I’ve discovered that not all French food is fatty and rich. There are French specialties that might not be for the faint of heart but there’s also a focus on fresh, local food cooked simply. Grilled fish, sautéed veggies, some fresh bread and cheese are all you need.
Something else that has surprised me is how much people (who don’t live in France) romanticize life here. People have their own ideas based on the media, their experiences and perceptions. I think some people think that life in France is the same as a vacation and that’s just not the case.
I hear surprising comments via this blog and also from people back in the US who think I’m so lucky and my life here is like something out of a fairy tale. I assure you it’s not. I do all the routine things everyone else does like work, clean, pay the bills, walk the dog. Just in a foreign language and culture.
Maybe the most surprising to me of all is that even after 6 years of living and working in France, I don’t have much of a personal or professional network locally.
I have Tom and Dagny. It’s my normal. But when I sit back and think about it, the lack of an in-person network surprises me. And it’s not for a lack of trying, although I will admit I was more proactive about meeting people my first 2-3 years here.
From meetup groups, to events in town, to even going to a Mormon church (I’m not religious at all), I put myself out there and nothing really came of it. It’s difficult to build a new social network, especially in a small town. I think underestimated that.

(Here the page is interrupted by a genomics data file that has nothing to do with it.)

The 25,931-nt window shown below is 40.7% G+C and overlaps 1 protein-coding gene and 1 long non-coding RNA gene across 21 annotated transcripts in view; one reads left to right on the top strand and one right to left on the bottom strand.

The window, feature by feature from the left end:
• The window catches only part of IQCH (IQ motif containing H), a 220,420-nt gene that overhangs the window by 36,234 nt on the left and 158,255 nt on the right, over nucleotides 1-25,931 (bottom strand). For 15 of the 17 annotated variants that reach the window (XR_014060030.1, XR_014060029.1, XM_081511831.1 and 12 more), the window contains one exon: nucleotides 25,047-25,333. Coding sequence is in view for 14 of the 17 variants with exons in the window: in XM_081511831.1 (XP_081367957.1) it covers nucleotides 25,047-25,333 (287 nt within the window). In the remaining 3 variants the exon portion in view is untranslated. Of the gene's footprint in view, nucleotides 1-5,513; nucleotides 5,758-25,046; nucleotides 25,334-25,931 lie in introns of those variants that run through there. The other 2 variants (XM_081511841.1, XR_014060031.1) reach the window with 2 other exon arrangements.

Now I accept my situation and focus on the positives and staying in touch with the people I already have connected with, mostly online. This was a shock to me because I’m not a loner at all but I’ve definitely changed how I socialize.
I’m the first to admit this isn’t France’s problem or something I’ll blame on the French.
It’s just my reality of moving from a big city to a small town in a foreign country as an adult. It can be discouraging but I own my decision 100%. I love hearing about people with wonderful neighbors and colleagues and French friends all in a 5-min radius because at least I know it exists. That’s just not my experience, but luckily, my experience isn’t the only one you can have.
Maybe 2018 will be my year of meeting people locally. The good still outweighs the bad. Until that changes, France will be my home.
Next, I’m surprised by how many wonderful wineries there are locally (including my favorite French white wine). I can drive an hour or less in several directions and be face to face with some of the most generous, knowledgeable wine producers who clearly love what they do. With affordable wines!
Back in the US, I drank wine but reserved it for special occasions for the most part. It was expensive and I never found any wine that I truly loved. It wasn’t until I moved to France that I learned to appreciate the French culture of wine and discover varietals beyond my comfort zone.
Living in a wine-producing region has helped me learn so much about wine from the very people who produce it. I’ll never take that for granted. I even have a few Loire Valley favorites.
Finally, it’s surprised me that it’s been 6 years already. Time passes so quickly and I just want to hold on. I’m amazed by my resilience and ability to adapt despite the bumps along the way (and bad luck with doctors) that always seem to pop up at all the wrong times. I don’t think life would have pushed me as much as it has in the comfort of my own language and culture back in NYC. I’m incredibly grateful for the challenge, even though I’ve had my moments of weakness.
The challenges of life abroad always remind me that I’m human and doing the best I can. Just like you. I notice things. I slow down. I say sorry. I try again.
Through it all, I’m still here living life and learning along the way. I might even smile and appreciate the view.
What about you? What living in France surprises have you experienced?
Happy New Year to you and your family. Wishing you happiness, success, and lots of good wine in 2018! And food. Lots of good wine and food. 😉
Today’s my birthday (12/31) and to celebrate, I’ll be ringing in 2018 with Tom, my in-laws, niece and nephew, and a nice bottle of local Crémant.